“We Are Lady Parts” focuses on an all-female Muslim punk band making their way to music, building an audience, and balancing their personal lives on and off stage.
Costume designer PC Williams designed each woman’s wardrobe to honor her relationship to her faith, while also using the dress as an opportunity for cultural and self-expression.
The series, streaming on Peacock, follows five women—Ameena (Anjana Vasan), the newly recruited lead guitarist; Saira (Sarah Camilla Impey), lead singer of Lady Parts; Ayesha, (Juliet Motamed) Lady Parts’ drummer; Bisma (Faith Omol), bass player, and the band’s manager Momtaz (Lucy Shorthouse).
“All these women are second generation migrants like me; I was born in the UK, but my roots are from Nigeria and Ghana. When I was thinking about these four women, for me, it was really trying to understand who they are culturally and marrying with the atmosphere of London,” Williams says.
Four of the five band members wear some form of traditional Muslim head covering. Williams brought several Muslim women to her design team and spent hours researching it to accurately depict style and religion as well as the way it worked.
“A head covering is a head covering, now how you do it is completely up to you and I wanted to show that there is no one way to do it. You can have diversity in a group of Muslim sisters,” Williams it is said.
Williams breaks down each rocker’s signature style.
Amina decided to find her life partner and get her Ph.D. in microbiology. But, when she joins the band, her plans change. Over time she finds a new comfort level in her identity. Amina is often seen in pastel colored hijabs and minimal makeup.
“Ameena was one of those characters where when you start the project you have a clear idea of what you want to do. And then, as you get into the project, the idea keeps going swirling and twisting. And I feel like this want, and need, to break out of this mold and lean into this new place she was living in that she loved—that was my biggest challenge, I How do I make a cute outfit for a girl who loves A-line skirts and button-up blouses. And now in a punk band.
“There’s a scene where Lady Parts is performing a Dolly Parton song and Amina still got her A-line, high-waisted skirt, but she’s got this shirt that has horse print on it. And this is the first time we actually see her in dark colors, and it’s her version of the swag that it’s meant to be punk, but it’s still really cute. This is what we usually see of her, which is pastel And a heavily embroidered two-piece can fall out of place.”
Bisma is very proud of her heritage and often wears a West African turban and political T-shirt. She is also the quietest member of the band. When she is not in the band, Bisma spends time at her street stall selling her art.
“Bisma is Nigerian-British, she is my sisters and I, and my cousins, and the children of mother’s friends – it takes pride in African prints, but incorporating it in a way where it feels modern and has a Western vibe, But you’re still holding onto what’s true for your cultural identity.
“Her art plays a big role in who she is. The interior design of her apartment is a lot of upcycled, reclaimed furnishings and pieces. I wanted to bring her through her wardrobe—about 90% of it is the thrift shop that has autumn K colors, macrame, and anything else that feels Afro-centric.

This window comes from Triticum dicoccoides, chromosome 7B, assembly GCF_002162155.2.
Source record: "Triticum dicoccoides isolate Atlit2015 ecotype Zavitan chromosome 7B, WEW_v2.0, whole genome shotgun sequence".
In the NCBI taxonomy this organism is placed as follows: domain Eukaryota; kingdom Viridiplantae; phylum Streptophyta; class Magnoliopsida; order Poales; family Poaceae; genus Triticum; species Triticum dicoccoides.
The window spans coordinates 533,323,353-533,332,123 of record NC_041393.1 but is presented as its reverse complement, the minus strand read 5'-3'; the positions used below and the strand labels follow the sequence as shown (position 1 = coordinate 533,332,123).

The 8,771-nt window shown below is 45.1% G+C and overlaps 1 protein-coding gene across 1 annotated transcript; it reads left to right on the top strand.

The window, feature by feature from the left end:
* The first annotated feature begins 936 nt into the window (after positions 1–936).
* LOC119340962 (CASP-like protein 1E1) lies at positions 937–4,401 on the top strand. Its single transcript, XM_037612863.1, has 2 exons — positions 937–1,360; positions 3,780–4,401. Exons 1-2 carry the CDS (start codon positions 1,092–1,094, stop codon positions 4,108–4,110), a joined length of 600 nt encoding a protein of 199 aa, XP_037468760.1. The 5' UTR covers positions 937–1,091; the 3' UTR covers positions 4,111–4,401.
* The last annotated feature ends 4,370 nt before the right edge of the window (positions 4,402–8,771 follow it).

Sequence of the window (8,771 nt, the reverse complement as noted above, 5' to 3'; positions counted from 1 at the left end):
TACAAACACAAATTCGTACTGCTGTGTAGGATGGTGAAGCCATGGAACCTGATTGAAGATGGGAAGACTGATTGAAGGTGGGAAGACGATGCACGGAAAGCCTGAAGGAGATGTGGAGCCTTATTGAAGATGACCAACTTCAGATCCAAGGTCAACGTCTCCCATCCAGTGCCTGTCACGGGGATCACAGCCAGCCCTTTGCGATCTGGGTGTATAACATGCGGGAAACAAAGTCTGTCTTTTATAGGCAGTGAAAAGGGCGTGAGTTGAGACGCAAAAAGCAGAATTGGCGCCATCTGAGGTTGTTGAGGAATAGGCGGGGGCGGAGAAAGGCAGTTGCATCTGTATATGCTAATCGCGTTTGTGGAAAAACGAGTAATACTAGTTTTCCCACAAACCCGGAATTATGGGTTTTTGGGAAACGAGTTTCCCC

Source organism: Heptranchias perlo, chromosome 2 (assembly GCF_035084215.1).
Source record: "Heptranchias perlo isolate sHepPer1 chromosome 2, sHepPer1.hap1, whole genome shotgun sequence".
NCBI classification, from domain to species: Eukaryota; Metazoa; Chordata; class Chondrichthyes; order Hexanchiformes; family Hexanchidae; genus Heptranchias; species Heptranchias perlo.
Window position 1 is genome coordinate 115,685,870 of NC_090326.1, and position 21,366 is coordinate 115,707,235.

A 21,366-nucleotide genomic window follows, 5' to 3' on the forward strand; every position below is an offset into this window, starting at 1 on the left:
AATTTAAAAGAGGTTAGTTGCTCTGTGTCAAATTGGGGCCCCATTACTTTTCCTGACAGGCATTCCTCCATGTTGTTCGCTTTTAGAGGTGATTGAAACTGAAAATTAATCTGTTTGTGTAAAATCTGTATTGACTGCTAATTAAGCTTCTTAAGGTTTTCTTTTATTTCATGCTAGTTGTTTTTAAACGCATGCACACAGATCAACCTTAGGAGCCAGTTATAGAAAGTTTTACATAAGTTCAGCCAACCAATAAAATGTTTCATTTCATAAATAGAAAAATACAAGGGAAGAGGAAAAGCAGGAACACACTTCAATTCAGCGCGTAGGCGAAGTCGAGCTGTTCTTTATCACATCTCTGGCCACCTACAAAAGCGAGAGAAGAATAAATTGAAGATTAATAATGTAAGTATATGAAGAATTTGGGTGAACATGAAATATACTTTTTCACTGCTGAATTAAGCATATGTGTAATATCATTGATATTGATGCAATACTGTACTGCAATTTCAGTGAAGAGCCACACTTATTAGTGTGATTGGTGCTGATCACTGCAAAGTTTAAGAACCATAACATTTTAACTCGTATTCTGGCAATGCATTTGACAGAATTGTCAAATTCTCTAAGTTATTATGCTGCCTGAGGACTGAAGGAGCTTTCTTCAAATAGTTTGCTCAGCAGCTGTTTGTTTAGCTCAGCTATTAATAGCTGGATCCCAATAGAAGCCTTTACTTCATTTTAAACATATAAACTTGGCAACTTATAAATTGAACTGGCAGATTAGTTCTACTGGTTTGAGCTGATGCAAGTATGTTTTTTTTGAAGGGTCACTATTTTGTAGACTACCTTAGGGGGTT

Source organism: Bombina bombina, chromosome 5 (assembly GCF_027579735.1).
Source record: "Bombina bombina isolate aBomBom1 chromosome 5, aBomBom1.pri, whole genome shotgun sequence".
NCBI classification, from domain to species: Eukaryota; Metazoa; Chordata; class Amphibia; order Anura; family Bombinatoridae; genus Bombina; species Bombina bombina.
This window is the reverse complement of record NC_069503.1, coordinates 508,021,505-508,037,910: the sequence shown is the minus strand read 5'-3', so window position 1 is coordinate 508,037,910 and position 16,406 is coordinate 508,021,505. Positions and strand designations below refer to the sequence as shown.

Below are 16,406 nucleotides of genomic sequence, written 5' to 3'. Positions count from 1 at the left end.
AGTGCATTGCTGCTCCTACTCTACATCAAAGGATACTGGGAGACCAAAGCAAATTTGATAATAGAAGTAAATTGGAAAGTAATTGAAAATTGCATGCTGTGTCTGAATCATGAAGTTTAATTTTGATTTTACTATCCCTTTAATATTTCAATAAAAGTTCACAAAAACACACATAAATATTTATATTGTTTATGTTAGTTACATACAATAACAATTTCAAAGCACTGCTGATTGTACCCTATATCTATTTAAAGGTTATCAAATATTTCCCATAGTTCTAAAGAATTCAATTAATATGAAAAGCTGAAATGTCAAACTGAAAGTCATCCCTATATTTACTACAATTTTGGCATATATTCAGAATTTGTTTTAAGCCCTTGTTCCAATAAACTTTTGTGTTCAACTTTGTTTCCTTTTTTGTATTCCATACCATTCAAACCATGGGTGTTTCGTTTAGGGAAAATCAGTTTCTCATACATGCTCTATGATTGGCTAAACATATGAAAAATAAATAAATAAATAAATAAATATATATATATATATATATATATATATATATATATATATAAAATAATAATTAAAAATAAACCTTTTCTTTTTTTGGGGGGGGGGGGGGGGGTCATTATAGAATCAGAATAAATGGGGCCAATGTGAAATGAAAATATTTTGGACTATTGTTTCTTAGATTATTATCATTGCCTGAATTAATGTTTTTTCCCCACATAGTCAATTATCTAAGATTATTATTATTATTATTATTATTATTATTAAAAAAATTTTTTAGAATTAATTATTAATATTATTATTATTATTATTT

“We used a lot of Omolola jewelry from a young Nigerian jeweler, and a lot of her jewelry is using symbols from specific tribes around Africa or in Nigeria that have some meaning to Nigerian culture.
“Bisma’s vibe is super vintage. Everything needs to feel like he had three lives before it came to him, but when it kills him, it makes sense. ,
Ayesha is the drummer of the band. He is also an Uber driver and has road rage. For her outfits, she’ll sport a stunning Middle Eastern abaya and a drapey headscarf with dramatic eyeliner.
“Aisha’s vibe is what Juliette is in real life. So instead of designing the outfit by me, I took a curatorial approach to her design. I curated her wardrobe, and collaborated with her. I’d say, ‘Here, what do you think? What kind of form will you make?’ So, we had an afternoon of trying everything.
“It’s true to me who she was because she would bring a lot of herself to the character. I think sometimes when you’re doing a character that’s so stylized it can feel a little forced I didn’t want that to happen, so what she wears was a big part of designing her — dark colors, anime prints, heavy metal detailing, and slogan T-shirts from tribal brands.”
Mumtaz is the core of the band. As the group’s manager, his goal is to turn them into a huge success.
“I wanted to make sure that a woman who wears a niqab can pick up and wear one of the niqabs we designed and feel that it is fit for purpose. I didn’t want it to be like this weird fashion. Everything just has to feel natural. Didn’t feel like the show was stylized. I’m not going to try to replace mask with mask; What I want to do is, while keeping it modest and being friendly to the purpose of being covered, allow our actress Lucy to feel like she’s also bringing something good to the show. She has to spend these eight weeks covering and I can imagine that’s quite a big deal, especially when the girls are coming out to watch. I think Ayesha had 37 looks in the entire show whereas we designed four niqabs for Mumtaz.
“But it was really important to me that Lucy felt that her costumes had taken some design, care, and thought, but that they still fit the purpose.”